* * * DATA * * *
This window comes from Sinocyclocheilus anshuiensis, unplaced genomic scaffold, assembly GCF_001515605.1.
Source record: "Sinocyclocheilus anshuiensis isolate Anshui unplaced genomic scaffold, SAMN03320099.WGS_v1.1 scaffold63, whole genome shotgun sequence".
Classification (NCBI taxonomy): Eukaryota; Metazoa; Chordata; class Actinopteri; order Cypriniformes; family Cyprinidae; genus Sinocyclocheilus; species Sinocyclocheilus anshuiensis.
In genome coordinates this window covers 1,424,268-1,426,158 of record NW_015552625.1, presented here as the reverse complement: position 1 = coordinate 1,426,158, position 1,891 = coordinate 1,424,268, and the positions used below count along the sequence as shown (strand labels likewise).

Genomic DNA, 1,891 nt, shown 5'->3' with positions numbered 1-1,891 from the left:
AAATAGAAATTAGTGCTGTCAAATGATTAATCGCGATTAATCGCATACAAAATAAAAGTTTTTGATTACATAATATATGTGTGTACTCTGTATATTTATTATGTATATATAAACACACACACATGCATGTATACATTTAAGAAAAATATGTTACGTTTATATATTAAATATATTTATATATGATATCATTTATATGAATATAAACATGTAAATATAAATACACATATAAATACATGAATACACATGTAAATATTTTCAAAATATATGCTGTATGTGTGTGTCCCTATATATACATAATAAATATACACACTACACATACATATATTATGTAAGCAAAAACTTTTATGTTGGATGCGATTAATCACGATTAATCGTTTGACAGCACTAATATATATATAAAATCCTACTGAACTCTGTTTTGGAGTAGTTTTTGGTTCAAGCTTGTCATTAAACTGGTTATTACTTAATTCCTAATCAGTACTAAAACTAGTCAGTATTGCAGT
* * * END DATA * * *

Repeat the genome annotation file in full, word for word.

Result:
This window comes from Sinocyclocheilus anshuiensis, unplaced genomic scaffold, assembly GCF_001515605.1.
Source record: "Sinocyclocheilus anshuiensis isolate Anshui unplaced genomic scaffold, SAMN03320099.WGS_v1.1 scaffold63, whole genome shotgun sequence".
Classification (NCBI taxonomy): Eukaryota; Metazoa; Chordata; class Actinopteri; order Cypriniformes; family Cyprinidae; genus Sinocyclocheilus; species Sinocyclocheilus anshuiensis.
In genome coordinates this window covers 1,424,268-1,426,158 of record NW_015552625.1, presented here as the reverse complement: position 1 = coordinate 1,426,158, position 1,891 = coordinate 1,424,268, and the positions used below count along the sequence as shown (strand labels likewise).

Genomic DNA, 1,891 nt, shown 5'->3' with positions numbered 1-1,891 from the left:
AAATAGAAATTAGTGCTGTCAAATGATTAATCGCGATTAATCGCATACAAAATAAAAGTTTTTGATTACATAATATATGTGTGTACTCTGTATATTTATTATGTATATATAAACACACACACATGCATGTATACATTTAAGAAAAATATGTTACGTTTATATATTAAATATATTTATATATGATATCATTTATATGAATATAAACATGTAAATATAAATACACATATAAATACATGAATACACATGTAAATATTTTCAAAATATATGCTGTATGTGTGTGTCCCTATATATACATAATAAATATACACACTACACATACATATATTATGTAAGCAAAAACTTTTATGTTGGATGCGATTAATCACGATTAATCGTTTGACAGCACTAATATATATATAAAATCCTACTGAACTCTGTTTTGGAGTAGTTTTTGGTTCAAGCTTGTCATTAAACTGGTTATTACTTAATTCCTAATCAGTACTAAAACTAGTCAGTATTGCAGT